Cihlar estimates milk prices need to be at least three dollars higher than the current $14.00 price per hundredweight for his operation to make a profit. According to the Associated Press, the Wisconsin Department of Agriculture, Trade, and Consumer Protection says the number of dairies has fallen 20 percent in the last five years, many of which had herds of 50 cows or less.

Maple syrup producers hitting stride in sap collection season

By Tim Kowols

                Maple syrup producers are off to a good start in Door and Kewaunee County as trees have been tapped and sap has been flowing over the last two weeks. Cold nights and warmer days have aided sap collectors in getting a little bit more than their average amount at this point of the season. Bill Roethle from Hillside Apples in Casco says the sugar content in the sap has been about average as well, making it not as hard for syrup producers to make their product.

 



 

Roethle expects higher than normal amounts to be collected this weekend as temperatures are expected to reach the high 40s to low 50s this weekend. Producers usually can collect sap until the beginning of April.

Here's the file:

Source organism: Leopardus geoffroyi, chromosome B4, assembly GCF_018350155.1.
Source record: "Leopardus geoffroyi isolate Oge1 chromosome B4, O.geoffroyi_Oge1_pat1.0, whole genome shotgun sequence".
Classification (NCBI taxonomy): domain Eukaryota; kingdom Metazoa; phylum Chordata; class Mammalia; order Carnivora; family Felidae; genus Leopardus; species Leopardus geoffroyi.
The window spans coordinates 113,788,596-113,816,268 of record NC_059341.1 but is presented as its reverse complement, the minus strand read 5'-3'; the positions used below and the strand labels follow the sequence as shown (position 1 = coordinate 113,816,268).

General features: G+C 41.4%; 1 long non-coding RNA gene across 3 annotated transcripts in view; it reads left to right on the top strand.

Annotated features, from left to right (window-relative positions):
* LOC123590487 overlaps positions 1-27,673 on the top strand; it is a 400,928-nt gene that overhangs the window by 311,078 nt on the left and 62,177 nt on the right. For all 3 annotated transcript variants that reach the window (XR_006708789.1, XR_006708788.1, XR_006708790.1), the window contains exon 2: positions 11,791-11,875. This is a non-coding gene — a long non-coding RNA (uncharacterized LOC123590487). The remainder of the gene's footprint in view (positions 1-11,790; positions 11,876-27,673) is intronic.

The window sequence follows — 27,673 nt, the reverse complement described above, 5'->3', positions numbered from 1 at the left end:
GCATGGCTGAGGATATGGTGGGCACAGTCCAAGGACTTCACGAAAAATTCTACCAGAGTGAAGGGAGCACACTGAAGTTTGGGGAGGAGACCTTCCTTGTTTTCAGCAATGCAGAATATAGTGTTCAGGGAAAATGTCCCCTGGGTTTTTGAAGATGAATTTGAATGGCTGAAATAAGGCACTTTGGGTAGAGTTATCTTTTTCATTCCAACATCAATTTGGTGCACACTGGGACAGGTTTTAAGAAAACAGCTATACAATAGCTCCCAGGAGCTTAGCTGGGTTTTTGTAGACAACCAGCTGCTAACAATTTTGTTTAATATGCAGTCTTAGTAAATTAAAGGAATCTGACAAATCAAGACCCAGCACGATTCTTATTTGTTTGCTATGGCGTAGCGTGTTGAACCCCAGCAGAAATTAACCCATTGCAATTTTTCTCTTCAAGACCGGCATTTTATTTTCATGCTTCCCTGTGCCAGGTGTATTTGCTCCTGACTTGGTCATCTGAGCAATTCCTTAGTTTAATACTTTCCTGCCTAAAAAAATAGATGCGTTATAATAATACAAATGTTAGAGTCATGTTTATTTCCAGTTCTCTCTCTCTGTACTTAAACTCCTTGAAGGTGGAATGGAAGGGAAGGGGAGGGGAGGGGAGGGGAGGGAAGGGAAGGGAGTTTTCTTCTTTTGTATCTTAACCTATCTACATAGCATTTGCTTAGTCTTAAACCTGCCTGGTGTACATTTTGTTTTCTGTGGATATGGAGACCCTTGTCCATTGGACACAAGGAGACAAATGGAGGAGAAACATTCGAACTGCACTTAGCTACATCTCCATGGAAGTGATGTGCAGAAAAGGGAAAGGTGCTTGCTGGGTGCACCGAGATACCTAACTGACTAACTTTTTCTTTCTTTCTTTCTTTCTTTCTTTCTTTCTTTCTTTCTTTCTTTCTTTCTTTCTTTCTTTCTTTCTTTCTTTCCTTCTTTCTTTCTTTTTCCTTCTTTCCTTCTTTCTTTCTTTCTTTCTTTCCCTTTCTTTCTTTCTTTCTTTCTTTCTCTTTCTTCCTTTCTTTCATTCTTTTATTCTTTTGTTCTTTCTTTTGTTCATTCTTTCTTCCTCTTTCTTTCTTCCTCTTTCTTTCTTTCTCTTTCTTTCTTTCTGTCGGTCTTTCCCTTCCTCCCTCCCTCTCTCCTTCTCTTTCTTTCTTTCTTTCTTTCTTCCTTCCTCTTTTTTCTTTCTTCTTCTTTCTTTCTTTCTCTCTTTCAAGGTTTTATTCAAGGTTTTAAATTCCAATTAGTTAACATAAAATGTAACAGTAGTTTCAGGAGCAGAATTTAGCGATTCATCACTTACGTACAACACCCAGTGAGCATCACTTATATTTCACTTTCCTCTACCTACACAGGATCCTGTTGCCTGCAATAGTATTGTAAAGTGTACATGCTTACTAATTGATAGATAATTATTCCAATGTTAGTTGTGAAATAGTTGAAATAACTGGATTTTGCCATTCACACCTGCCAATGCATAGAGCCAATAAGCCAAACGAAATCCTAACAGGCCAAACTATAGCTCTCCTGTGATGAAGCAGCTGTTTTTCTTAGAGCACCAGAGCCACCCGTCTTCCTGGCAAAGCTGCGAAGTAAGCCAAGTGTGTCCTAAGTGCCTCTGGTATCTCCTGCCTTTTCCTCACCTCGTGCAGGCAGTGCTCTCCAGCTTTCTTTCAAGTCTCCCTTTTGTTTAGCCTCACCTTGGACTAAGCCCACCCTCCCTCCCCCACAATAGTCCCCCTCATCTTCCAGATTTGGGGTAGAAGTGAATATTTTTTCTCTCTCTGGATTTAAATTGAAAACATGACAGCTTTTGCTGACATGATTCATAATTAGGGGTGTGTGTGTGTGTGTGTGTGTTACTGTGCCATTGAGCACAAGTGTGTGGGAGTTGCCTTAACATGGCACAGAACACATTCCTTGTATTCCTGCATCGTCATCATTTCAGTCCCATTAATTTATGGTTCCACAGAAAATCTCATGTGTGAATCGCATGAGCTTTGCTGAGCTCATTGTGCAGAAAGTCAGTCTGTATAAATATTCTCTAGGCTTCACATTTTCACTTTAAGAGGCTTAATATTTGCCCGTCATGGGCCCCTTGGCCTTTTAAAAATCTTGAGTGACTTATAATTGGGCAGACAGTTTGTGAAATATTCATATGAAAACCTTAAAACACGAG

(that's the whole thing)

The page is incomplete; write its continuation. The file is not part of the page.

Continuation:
Kewaunee County UW-Extension turns attention to women's health on the farm during April session

By Tim Kowols

                       The growing stress of operating a farm is the inspiration for a first-time event for women next month being held by the Kewaunee County UW-Extension. According to a 2016 report by the Centers for Disease Control, people in agriculture have the highest suicide rate among other professional groups. Commodity prices and family obligations are often to blame for women in particular not taking care of themselves according to Kewaunee County UW-Extension Agriculture Educator Aerica Bjurstrom. It is her hope the county's first Heart of the Farm event on April 11 is the first of many events creating a network of women going through the same struggles in the agriculture industry.

 



 

According to the St. Cloud Times, U.S. Rep. Tom Emmer has sponsored a bill to support mental health services, which could be a part of a future, larger Farm Bill. You can learn more about the Heart of Women workshop taking place at the Rendezvous of Luxemburg next month by following this story online.